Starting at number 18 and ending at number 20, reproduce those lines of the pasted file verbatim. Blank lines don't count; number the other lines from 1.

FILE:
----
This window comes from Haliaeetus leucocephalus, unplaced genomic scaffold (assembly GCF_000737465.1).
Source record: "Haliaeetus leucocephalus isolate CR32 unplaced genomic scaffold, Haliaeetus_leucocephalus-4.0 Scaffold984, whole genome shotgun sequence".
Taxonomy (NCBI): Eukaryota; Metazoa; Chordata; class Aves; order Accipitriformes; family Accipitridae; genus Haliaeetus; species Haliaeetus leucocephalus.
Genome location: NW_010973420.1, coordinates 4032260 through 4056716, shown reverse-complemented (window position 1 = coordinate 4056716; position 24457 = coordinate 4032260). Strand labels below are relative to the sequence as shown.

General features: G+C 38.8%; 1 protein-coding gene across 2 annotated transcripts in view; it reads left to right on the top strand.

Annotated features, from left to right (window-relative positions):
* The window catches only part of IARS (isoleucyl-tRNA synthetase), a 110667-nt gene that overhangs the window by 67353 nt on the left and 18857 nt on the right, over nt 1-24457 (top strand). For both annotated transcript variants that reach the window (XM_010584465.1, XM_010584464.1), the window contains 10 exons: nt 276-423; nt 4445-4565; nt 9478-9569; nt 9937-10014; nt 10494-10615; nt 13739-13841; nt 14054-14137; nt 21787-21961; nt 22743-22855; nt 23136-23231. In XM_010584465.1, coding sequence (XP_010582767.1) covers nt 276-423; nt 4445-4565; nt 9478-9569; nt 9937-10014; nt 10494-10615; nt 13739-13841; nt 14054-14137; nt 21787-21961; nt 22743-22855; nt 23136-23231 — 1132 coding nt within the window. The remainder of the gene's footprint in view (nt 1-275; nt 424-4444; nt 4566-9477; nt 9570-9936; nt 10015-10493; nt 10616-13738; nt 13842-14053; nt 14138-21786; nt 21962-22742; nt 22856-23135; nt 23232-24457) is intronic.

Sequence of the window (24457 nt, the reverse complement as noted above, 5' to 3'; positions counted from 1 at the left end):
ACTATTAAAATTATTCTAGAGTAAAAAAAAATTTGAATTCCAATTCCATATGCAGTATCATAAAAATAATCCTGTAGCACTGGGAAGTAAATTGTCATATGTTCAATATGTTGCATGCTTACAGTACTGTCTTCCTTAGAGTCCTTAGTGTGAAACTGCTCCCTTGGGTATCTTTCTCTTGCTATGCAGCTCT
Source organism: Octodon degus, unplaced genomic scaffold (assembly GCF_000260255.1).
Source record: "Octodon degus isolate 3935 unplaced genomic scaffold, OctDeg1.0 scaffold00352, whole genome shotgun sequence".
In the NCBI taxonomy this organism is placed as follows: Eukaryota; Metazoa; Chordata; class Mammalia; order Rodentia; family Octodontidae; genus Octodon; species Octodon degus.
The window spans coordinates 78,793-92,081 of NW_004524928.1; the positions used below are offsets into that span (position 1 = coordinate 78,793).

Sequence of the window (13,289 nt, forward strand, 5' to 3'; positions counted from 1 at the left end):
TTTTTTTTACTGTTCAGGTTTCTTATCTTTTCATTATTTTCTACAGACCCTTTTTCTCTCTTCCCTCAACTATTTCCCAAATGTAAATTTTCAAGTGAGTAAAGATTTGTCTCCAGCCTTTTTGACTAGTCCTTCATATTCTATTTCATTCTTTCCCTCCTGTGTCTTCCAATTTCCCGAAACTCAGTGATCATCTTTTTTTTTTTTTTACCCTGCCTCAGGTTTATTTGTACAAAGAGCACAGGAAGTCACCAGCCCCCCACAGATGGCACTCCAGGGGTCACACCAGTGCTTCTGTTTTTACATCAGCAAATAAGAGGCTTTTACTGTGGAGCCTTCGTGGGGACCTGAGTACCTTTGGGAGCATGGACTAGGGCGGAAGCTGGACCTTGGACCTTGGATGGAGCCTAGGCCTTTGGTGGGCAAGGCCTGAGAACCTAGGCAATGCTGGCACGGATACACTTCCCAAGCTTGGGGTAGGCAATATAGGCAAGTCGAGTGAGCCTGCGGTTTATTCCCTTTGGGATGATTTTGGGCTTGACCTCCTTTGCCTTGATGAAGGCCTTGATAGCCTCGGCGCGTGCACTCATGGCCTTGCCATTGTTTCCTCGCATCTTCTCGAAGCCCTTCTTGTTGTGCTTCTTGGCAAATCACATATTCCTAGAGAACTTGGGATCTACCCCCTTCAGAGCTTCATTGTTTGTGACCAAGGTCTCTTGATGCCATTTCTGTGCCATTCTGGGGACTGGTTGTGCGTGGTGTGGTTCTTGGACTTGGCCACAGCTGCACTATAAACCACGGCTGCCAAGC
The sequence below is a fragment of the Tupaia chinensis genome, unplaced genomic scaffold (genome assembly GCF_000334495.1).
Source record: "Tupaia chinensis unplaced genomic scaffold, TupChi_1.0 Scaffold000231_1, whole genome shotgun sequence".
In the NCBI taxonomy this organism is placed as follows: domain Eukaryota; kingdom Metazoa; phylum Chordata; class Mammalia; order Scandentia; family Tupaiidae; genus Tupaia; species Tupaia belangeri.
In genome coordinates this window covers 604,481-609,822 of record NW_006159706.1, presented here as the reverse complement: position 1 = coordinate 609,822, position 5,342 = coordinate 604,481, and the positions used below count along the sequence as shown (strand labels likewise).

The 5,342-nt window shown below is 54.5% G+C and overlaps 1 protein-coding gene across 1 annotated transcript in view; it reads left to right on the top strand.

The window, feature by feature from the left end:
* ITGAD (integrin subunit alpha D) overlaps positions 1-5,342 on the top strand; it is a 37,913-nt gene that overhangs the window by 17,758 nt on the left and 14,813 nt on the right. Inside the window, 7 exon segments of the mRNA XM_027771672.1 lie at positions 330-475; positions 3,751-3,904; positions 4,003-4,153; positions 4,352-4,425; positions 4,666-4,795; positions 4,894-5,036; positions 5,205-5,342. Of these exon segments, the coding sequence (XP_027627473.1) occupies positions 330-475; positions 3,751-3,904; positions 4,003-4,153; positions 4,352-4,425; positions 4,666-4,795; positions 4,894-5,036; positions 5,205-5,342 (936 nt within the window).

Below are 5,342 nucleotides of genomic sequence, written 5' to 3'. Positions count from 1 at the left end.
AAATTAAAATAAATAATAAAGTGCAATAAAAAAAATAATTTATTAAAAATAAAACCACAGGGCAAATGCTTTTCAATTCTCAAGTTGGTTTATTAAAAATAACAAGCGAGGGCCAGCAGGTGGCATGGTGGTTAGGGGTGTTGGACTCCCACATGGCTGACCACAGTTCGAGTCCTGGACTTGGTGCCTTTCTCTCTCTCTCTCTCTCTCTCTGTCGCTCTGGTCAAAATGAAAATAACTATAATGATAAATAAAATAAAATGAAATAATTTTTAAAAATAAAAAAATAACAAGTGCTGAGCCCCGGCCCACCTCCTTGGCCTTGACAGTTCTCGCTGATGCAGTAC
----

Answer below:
In the NCBI taxonomy this organism is placed as follows: domain Eukaryota; kingdom Metazoa; phylum Chordata; class Mammalia; order Scandentia; family Tupaiidae; genus Tupaia; species Tupaia belangeri.
In genome coordinates this window covers 604,481-609,822 of record NW_006159706.1, presented here as the reverse complement: position 1 = coordinate 609,822, position 5,342 = coordinate 604,481, and the positions used below count along the sequence as shown (strand labels likewise).

The 5,342-nt window shown below is 54.5% G+C and overlaps 1 protein-coding gene across 1 annotated transcript in view; it reads left to right on the top strand.